Let me introduce you to one of the most prolific and versatile soups in Nigeria – Pepper Soup. If you haven’t come across Nigerian Pepper Soup – let me break it down to you. This soup is a simple broth – a consommé comes to mind – with very complex flavours. It is usually made with chicken, fish, beef or assorted meat (which is a way of using up different cuts of meat including the innards), and the complex flavours are courtesy of the mix of traditional spices from which this dish derives its signature.
Another defining characteristic of this dish is in the name..Nigerians really take the name “pepper” in Pepper soup literally. Boy, this soup is as spicy as it gets. Many years ago when I lived in Nigeria, I could easily tolerate the heat in a traditional Nigerian pepper soup. However, living in the diaspora for the last few decades has tamed my “spicy tooth” somewhat (although my favourite lunch-time Thai restaurant Talacker Bar in Zürich would beg to disagree, as I am always requesting extra chilli), as two years ago when I visited Nigeria, I ended up spending the best part of an evening in the bathroom after consuming a rather spicy pepper soup at a local restaurant.
I talked about versatility earlier, and by that, I mean this soup is all things to all people. Every respectable pub or bar has its own house Pepper soup on tap – the perfect accompaniment to a cold glass of Gulder or Guinness Beer. Wedding feasts, Naming ceremonies are not complete without Pepper Soup. The old folks will tell you it is the cure for malaria, colds, and/or any form of aches and pains that one may have. New mothers will often receive more than one bowl of pepper soup from relatives to speed up the post-birth recovery process.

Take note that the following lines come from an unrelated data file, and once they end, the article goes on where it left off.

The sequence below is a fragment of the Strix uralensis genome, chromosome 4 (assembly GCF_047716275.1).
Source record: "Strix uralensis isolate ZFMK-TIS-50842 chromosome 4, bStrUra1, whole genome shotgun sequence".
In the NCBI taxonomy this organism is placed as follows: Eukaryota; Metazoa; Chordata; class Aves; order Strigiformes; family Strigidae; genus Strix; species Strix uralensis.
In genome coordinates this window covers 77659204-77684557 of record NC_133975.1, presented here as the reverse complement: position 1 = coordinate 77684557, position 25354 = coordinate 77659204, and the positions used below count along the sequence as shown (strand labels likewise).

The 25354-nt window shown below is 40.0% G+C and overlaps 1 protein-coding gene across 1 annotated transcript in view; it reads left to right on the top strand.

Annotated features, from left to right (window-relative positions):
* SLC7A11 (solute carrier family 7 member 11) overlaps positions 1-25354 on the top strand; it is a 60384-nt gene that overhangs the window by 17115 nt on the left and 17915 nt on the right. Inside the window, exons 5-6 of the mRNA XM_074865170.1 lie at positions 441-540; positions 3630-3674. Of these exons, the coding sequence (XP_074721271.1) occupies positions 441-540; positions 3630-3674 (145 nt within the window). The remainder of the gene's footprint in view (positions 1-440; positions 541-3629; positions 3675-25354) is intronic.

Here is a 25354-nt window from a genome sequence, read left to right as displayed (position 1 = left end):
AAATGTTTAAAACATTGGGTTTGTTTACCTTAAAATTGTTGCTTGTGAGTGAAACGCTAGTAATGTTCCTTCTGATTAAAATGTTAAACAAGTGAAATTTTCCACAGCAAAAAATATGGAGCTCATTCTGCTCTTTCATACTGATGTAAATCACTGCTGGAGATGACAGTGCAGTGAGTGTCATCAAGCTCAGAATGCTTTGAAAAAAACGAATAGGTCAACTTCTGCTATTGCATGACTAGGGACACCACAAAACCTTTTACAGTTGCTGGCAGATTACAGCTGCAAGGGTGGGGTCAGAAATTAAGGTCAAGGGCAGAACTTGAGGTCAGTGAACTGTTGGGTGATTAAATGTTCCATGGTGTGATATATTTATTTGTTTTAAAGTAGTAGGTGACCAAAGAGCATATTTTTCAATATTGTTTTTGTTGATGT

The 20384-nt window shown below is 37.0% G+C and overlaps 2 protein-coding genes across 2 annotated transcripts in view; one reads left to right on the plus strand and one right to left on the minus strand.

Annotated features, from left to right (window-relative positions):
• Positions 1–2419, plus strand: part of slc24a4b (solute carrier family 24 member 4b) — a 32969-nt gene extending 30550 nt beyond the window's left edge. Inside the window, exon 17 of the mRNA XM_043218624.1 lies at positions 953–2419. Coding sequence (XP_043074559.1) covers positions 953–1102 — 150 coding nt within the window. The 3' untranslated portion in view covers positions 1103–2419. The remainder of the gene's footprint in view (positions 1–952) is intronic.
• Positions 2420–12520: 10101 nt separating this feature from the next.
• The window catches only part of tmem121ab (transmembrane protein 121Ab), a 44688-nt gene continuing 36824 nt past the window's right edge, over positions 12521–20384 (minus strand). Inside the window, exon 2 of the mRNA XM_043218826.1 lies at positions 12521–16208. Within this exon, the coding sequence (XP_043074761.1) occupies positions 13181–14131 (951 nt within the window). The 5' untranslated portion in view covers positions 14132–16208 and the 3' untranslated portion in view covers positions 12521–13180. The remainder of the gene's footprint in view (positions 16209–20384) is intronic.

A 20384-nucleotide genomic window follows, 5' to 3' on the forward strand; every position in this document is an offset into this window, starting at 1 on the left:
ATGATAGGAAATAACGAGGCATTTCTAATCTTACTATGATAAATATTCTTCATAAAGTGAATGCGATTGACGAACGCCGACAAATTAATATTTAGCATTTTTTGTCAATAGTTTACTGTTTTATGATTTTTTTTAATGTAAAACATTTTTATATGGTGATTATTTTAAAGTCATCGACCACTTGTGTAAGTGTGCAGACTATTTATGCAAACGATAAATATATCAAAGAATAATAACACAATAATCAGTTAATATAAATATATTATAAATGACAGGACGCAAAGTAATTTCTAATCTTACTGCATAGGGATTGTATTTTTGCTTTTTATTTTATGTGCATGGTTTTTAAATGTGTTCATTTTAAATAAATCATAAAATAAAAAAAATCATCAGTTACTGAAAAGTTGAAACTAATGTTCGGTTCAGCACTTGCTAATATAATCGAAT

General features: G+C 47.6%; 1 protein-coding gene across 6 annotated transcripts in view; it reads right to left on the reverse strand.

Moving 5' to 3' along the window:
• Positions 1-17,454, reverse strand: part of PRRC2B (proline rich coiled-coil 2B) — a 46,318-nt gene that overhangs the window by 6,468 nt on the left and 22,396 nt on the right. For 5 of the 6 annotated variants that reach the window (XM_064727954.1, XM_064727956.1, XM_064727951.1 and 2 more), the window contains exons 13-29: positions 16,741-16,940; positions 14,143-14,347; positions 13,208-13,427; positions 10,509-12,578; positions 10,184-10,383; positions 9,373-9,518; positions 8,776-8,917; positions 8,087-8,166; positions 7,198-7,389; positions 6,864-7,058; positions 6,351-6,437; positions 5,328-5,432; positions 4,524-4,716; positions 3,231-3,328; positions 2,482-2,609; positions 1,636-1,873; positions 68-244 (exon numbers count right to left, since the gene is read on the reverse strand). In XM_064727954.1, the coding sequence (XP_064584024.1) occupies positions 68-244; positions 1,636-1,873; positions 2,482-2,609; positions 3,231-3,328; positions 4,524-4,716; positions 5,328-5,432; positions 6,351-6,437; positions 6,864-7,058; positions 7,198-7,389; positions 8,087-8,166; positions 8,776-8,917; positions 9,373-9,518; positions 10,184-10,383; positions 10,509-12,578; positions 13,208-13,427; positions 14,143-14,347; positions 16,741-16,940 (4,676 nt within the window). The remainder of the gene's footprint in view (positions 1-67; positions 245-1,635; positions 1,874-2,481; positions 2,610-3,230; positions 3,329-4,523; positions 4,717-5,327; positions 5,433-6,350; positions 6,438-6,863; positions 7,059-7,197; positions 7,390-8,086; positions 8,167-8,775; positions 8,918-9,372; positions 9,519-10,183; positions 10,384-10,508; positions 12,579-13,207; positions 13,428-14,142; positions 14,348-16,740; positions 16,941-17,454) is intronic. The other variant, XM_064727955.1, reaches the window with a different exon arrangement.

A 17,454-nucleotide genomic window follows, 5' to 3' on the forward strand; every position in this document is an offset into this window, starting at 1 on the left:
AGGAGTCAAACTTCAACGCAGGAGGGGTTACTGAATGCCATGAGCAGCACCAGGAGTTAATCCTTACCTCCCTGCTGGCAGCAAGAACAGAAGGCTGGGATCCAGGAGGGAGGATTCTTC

I don’t think pepper soup possesses these supernatural abilities (whisper!), however, the spices used (African Negro pepper, Alligator Pepper and Jamaican Nutmeg) are ancient spices that have medicinal qualities that are beneficial to the general wellbeing – so maybe that’s it?The hot and spicy nature of this soup is one that lends itself well to being sipped on a cold winter’s evening, but for me, an African living in the Diaspora, Pepper Soup is so reminiscent of home, that the ability to recreate it in my alpine kitchen in Switzerland, is a symbolic amalgamation of two distinct facets of my life – and so, I have given myself the permission to enjoy my pepper soup on a warm summer-like day in month of May.
Knowing me as you do by now, I have “jazzed” it up – you know – given it that Afro-fusion twist that I am all about. For starters, I made the base with bone broth. Y’all know the benefits of bone broth right – so I kinda upped the ante on the traditional peppered-water base used in pepper soup. My meat of choice was roasted grass-fed fillet of beef, which was browned to seal in the juices and roasted till rare, topped with ramen noodles – because we just love ramen noodles in Nigeria!
Is this recipe right for you?